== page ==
Joseph Muncey testified that he closed his store at 1 a.m. on September 12, 1973, and at 5 a.m. he was called by the police and asked to return. Upon arrival, he discovered that the door was broken, that the bars had been pried from a rear window, and that certain merchandise was missing from the premises. Shortly thereafter, he identified his property at the police station.

After the prosecution rested, defense counsel moved to suppress the defendant’s statement and a hearing was held on the motion. The defendant testified that he was 15 years old and in the ninth grade at Attucks School. He denied being apprised of his rights, and stated that he did not understand what it meant to consult with an attorney, or to have an attorney appointed. On the other hand, he admitted knowing what a trial was, what a lawyer was, and what it meant to have evidence brought into court against an accused. The witness testified that other officers had told him he had the right to remain silent and anything he said could be used against him in court. However, the defendant stated that the only thing the officer said was “get in the car before I bust your head.”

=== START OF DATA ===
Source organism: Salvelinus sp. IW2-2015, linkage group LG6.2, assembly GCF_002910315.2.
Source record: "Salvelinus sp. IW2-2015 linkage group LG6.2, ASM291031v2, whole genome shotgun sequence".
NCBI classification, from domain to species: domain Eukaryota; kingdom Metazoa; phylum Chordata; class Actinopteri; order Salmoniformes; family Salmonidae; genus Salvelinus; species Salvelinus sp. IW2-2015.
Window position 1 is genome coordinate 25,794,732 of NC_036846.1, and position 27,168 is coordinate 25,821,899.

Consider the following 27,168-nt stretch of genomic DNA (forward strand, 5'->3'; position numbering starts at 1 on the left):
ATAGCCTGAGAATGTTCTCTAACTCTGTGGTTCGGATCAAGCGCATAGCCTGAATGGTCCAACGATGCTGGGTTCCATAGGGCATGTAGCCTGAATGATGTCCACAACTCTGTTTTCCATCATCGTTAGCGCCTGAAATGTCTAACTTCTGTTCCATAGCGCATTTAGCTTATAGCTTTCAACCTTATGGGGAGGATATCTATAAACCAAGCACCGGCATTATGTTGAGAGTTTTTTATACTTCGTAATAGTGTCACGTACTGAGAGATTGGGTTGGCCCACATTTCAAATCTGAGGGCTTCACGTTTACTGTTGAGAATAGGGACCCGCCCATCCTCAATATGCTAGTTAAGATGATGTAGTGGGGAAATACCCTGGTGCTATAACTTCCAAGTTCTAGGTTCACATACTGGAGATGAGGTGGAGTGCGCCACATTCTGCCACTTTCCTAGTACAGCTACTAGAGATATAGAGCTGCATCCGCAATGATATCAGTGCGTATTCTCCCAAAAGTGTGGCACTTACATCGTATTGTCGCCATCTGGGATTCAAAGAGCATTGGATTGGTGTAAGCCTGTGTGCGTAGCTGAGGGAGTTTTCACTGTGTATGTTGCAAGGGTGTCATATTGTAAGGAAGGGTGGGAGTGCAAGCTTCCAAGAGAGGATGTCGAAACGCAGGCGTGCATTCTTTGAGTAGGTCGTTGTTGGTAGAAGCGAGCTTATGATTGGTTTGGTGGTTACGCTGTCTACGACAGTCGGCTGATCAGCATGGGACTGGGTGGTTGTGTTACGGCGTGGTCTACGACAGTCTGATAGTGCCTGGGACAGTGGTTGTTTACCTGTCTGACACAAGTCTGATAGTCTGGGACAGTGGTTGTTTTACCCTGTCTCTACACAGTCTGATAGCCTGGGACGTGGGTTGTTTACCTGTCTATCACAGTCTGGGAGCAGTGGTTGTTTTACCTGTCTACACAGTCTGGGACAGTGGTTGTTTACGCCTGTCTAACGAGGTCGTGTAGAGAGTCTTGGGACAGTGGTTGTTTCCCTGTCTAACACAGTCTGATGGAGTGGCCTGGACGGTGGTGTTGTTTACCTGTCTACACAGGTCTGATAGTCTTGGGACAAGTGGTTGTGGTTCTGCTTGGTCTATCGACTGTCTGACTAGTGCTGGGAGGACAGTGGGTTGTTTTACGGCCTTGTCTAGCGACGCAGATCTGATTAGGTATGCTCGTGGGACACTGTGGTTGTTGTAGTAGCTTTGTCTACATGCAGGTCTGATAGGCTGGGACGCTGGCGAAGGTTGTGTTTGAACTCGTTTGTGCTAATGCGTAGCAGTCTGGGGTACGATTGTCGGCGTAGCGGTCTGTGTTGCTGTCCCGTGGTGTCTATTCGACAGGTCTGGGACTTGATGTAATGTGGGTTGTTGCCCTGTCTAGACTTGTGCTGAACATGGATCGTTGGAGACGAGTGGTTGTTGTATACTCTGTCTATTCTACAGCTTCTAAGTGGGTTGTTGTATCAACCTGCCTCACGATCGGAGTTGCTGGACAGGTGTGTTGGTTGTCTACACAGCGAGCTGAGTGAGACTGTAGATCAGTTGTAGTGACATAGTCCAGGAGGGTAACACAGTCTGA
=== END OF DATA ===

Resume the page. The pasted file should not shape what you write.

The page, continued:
Winslow Jeffries, a family youth counselor with the Illinois Department of Corrections, was called to support defense counsel’s motion. He testified that he had known Morgan since 1971, and that defendant had a low reading and comprehension score. With these problems in mind, Mr. Jeffries had the defendant transferred to a primary vocational school.

When the hearing ended, the motion to suppress the statement was renewed but denied. There was a finding of delinquericy and the defendant, who was on parole, was recommitted to the department of corrections.

*13Defendant argues that the trial court’s denial of the motion to suppress his statement was improper because he was not Mirandized. The State did not prove that the defendant was advised of his rights or that he knowingly waived these rights. Defendant submits that the State’s case consisted of the testimony of Officer Restis that he read the accused his rights, while the defendant denied that this was done.